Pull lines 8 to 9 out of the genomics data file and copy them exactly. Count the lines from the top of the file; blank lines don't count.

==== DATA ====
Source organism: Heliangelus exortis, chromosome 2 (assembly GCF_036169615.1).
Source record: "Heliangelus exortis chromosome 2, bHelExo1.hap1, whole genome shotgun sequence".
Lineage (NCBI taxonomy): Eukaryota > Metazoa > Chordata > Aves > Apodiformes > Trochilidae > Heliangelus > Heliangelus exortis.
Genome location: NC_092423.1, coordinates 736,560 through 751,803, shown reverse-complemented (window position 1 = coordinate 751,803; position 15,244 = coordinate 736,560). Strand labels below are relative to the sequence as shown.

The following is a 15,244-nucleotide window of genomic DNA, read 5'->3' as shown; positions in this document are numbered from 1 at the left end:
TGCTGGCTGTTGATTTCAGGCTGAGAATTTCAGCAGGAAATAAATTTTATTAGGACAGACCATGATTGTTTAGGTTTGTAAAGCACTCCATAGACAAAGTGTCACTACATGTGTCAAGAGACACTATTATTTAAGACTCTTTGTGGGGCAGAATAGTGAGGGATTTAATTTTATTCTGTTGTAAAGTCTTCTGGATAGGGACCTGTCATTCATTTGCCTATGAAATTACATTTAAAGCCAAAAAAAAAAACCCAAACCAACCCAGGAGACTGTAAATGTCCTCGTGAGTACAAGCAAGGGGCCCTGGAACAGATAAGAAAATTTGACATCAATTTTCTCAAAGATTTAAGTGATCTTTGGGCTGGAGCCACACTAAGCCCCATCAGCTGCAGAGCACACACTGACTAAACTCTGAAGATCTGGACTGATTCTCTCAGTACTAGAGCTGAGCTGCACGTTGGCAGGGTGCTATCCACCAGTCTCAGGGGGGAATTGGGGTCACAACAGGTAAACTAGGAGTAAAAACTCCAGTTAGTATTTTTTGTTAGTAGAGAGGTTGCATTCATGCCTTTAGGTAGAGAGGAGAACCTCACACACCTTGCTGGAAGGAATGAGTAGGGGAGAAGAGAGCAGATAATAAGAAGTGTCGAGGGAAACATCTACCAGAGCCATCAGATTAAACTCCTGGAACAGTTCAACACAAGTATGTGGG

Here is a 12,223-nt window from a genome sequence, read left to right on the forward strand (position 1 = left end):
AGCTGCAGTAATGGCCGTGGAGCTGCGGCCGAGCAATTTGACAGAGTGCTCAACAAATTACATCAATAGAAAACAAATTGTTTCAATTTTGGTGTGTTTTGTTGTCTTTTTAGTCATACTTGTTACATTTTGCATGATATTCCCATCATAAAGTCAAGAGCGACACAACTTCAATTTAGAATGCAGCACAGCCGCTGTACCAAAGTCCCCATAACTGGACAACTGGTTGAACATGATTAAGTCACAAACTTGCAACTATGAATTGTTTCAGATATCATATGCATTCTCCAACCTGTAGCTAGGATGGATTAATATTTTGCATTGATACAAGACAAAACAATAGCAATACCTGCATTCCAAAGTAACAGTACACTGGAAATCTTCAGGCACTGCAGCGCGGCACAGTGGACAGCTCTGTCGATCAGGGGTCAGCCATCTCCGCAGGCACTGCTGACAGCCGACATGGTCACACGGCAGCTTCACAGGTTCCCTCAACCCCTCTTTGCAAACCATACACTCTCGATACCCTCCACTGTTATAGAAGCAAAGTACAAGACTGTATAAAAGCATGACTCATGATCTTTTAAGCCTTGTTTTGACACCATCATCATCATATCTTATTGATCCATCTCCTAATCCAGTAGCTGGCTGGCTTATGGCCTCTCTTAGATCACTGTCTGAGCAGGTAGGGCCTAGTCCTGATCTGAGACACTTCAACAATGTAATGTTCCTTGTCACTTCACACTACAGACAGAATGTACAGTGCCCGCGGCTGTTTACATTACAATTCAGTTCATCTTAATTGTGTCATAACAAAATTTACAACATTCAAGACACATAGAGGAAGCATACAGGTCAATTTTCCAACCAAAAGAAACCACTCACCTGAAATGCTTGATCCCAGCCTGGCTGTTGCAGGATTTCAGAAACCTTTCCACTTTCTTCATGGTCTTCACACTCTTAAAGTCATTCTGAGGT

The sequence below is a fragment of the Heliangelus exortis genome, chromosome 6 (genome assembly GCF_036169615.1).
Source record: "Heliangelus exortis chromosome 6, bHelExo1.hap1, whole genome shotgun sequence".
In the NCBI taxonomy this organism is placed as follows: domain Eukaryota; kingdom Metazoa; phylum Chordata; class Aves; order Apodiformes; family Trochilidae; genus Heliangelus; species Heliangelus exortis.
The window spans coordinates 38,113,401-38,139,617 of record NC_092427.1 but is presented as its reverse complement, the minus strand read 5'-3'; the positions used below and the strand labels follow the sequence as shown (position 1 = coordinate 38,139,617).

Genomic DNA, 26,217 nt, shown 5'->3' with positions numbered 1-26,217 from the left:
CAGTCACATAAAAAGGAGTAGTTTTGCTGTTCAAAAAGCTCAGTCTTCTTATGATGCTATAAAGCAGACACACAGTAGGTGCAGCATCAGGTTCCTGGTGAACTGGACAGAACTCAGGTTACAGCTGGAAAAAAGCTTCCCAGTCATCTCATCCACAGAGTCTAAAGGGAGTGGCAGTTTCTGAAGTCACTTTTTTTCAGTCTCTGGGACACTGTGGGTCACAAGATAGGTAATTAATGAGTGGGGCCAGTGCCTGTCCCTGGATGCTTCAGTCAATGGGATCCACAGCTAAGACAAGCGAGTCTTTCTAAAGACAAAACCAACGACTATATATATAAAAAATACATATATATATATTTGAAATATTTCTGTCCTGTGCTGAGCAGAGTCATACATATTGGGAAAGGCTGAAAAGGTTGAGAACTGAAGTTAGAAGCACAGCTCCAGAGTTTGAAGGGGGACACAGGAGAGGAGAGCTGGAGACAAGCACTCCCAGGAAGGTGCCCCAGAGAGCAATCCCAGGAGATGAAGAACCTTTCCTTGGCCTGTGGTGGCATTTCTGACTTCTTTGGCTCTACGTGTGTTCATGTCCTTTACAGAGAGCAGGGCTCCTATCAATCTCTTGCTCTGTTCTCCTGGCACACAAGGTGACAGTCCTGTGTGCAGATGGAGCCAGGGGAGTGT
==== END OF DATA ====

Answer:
AGCTGCAGTAATGGCCGTGGAGCTGCGGCCGAGCAATTTGACAGAGTGCTCAACAAATTACATCAATAGAAAACAAATTGTTTCAATTTTGGTGTGTTTTGTTGTCTTTTTAGTCATACTTGTTACATTTTGCATGATATTCCCATCATAAAGTCAAGAGCGACACAACTTCAATTTAGAATGCAGCACAGCCGCTGTACCAAAGTCCCCATAACTGGACAACTGGTTGAACATGATTAAGTCACAAACTTGCAACTATGAATTGTTTCAGATATCATATGCATTCTCCAACCTGTAGCTAGGATGGATTAATATTTTGCATTGATACAAGACAAAACAATAGCAATACCTGCATTCCAAAGTAACAGTACACTGGAAATCTTCAGGCACTGCAGCGCGGCACAGTGGACAGCTCTGTCGATCAGGGGTCAGCCATCTCCGCAGGCACTGCTGACAGCCGACATGGTCACACGGCAGCTTCACAGGTTCCCTCAACCCCTCTTTGCAAACCATACACTCTCGATACCCTCCACTGTTATAGAAGCAAAGTACAAGACTGTATAAAAGCATGACTCATGATCTTTTAAGCCTTGTTTTGACACCATCATCATCATATCTTATTGATCCATCTCCTAATCCAGTAGCTGGCTGGCTTATGGCCTCTCTTAGATCACTGTCTGAGCAGGTAGGGCCTAGTCCTGATCTGAGACACTTCAACAATGTAATGTTCCTTGTCACTTCACACTACAGACAGAATGTACAGTGCCCGCGGCTGTTTACATTACAATTCAGTTCATCTTAATTGTGTCATAACAAAATTTACAACATTCAAGACACATAGAGGAAGCATACAGGTCAATTTTCCAACCAAAAGAAACCACTCACCTGAAATGCTTGATCCCAGCCTGGCTGTTGCAGGATTTCAGAAACCTTTCCACTTTCTTCATGGTCTTCACACTCTTAAAGTCATTCTGAGGT

The sequence below is a fragment of the Heliangelus exortis genome, chromosome 6 (genome assembly GCF_036169615.1).